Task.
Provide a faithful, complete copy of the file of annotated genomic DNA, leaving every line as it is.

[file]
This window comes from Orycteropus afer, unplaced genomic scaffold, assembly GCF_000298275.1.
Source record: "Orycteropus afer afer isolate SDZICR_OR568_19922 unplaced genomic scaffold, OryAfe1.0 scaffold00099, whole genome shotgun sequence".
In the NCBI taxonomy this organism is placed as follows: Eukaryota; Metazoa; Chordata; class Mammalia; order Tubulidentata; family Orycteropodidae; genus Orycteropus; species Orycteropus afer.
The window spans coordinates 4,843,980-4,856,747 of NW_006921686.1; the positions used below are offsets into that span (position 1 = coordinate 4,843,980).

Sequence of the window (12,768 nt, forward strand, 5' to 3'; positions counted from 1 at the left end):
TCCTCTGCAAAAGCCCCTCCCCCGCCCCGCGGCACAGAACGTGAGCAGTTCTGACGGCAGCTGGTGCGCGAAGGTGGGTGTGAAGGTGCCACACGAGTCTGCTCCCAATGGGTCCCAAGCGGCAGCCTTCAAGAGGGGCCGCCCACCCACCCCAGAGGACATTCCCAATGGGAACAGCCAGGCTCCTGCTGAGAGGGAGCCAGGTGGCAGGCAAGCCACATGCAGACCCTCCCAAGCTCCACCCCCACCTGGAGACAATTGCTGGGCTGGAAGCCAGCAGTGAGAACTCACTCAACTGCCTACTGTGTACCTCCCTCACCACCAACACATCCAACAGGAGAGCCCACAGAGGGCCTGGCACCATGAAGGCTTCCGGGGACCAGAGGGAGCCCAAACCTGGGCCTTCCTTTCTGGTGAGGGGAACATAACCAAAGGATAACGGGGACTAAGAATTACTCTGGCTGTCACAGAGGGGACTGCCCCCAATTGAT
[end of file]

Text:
This window comes from Orycteropus afer, unplaced genomic scaffold, assembly GCF_000298275.1.
Source record: "Orycteropus afer afer isolate SDZICR_OR568_19922 unplaced genomic scaffold, OryAfe1.0 scaffold00099, whole genome shotgun sequence".
In the NCBI taxonomy this organism is placed as follows: Eukaryota; Metazoa; Chordata; class Mammalia; order Tubulidentata; family Orycteropodidae; genus Orycteropus; species Orycteropus afer.
The window spans coordinates 4,843,980-4,856,747 of NW_006921686.1; the positions used below are offsets into that span (position 1 = coordinate 4,843,980).

Sequence of the window (12,768 nt, forward strand, 5' to 3'; positions counted from 1 at the left end):
TCCTCTGCAAAAGCCCCTCCCCCGCCCCGCGGCACAGAACGTGAGCAGTTCTGACGGCAGCTGGTGCGCGAAGGTGGGTGTGAAGGTGCCACACGAGTCTGCTCCCAATGGGTCCCAAGCGGCAGCCTTCAAGAGGGGCCGCCCACCCACCCCAGAGGACATTCCCAATGGGAACAGCCAGGCTCCTGCTGAGAGGGAGCCAGGTGGCAGGCAAGCCACATGCAGACCCTCCCAAGCTCCACCCCCACCTGGAGACAATTGCTGGGCTGGAAGCCAGCAGTGAGAACTCACTCAACTGCCTACTGTGTACCTCCCTCACCACCAACACATCCAACAGGAGAGCCCACAGAGGGCCTGGCACCATGAAGGCTTCCGGGGACCAGAGGGAGCCCAAACCTGGGCCTTCCTTTCTGGTGAGGGGAACATAACCAAAGGATAACGGGGACTAAGAATTACTCTGGCTGTCACAGAGGGGACTGCCCCCAATTGAT